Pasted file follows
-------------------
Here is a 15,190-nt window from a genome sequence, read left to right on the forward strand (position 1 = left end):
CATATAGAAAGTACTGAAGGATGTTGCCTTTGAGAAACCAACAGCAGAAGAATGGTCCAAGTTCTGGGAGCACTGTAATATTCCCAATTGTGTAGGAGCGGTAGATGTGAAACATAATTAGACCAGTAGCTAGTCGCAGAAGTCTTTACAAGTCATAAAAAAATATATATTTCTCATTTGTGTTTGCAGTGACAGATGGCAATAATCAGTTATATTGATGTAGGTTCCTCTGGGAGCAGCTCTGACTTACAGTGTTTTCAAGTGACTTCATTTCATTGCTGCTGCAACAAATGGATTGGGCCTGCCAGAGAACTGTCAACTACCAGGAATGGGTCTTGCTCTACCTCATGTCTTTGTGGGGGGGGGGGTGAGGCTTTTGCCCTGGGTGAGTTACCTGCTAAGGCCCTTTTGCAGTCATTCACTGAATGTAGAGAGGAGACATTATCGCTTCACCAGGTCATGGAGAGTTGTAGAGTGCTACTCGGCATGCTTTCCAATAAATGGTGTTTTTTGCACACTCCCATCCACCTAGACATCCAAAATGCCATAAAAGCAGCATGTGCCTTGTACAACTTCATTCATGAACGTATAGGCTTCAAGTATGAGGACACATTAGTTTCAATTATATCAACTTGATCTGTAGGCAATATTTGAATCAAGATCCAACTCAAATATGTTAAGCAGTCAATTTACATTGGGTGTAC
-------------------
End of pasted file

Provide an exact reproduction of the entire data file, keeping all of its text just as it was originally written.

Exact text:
Here is a 15,190-nt window from a genome sequence, read left to right on the forward strand (position 1 = left end):
CATATAGAAAGTACTGAAGGATGTTGCCTTTGAGAAACCAACAGCAGAAGAATGGTCCAAGTTCTGGGAGCACTGTAATATTCCCAATTGTGTAGGAGCGGTAGATGTGAAACATAATTAGACCAGTAGCTAGTCGCAGAAGTCTTTACAAGTCATAAAAAAATATATATTTCTCATTTGTGTTTGCAGTGACAGATGGCAATAATCAGTTATATTGATGTAGGTTCCTCTGGGAGCAGCTCTGACTTACAGTGTTTTCAAGTGACTTCATTTCATTGCTGCTGCAACAAATGGATTGGGCCTGCCAGAGAACTGTCAACTACCAGGAATGGGTCTTGCTCTACCTCATGTCTTTGTGGGGGGGGGGGTGAGGCTTTTGCCCTGGGTGAGTTACCTGCTAAGGCCCTTTTGCAGTCATTCACTGAATGTAGAGAGGAGACATTATCGCTTCACCAGGTCATGGAGAGTTGTAGAGTGCTACTCGGCATGCTTTCCAATAAATGGTGTTTTTTGCACACTCCCATCCACCTAGACATCCAAAATGCCATAAAAGCAGCATGTGCCTTGTACAACTTCATTCATGAACGTATAGGCTTCAAGTATGAGGACACATTAGTTTCAATTATATCAACTTGATCTGTAGGCAATATTTGAATCAAGATCCAACTCAAATATGTTAAGCAGTCAATTTACATTGGGTGTAC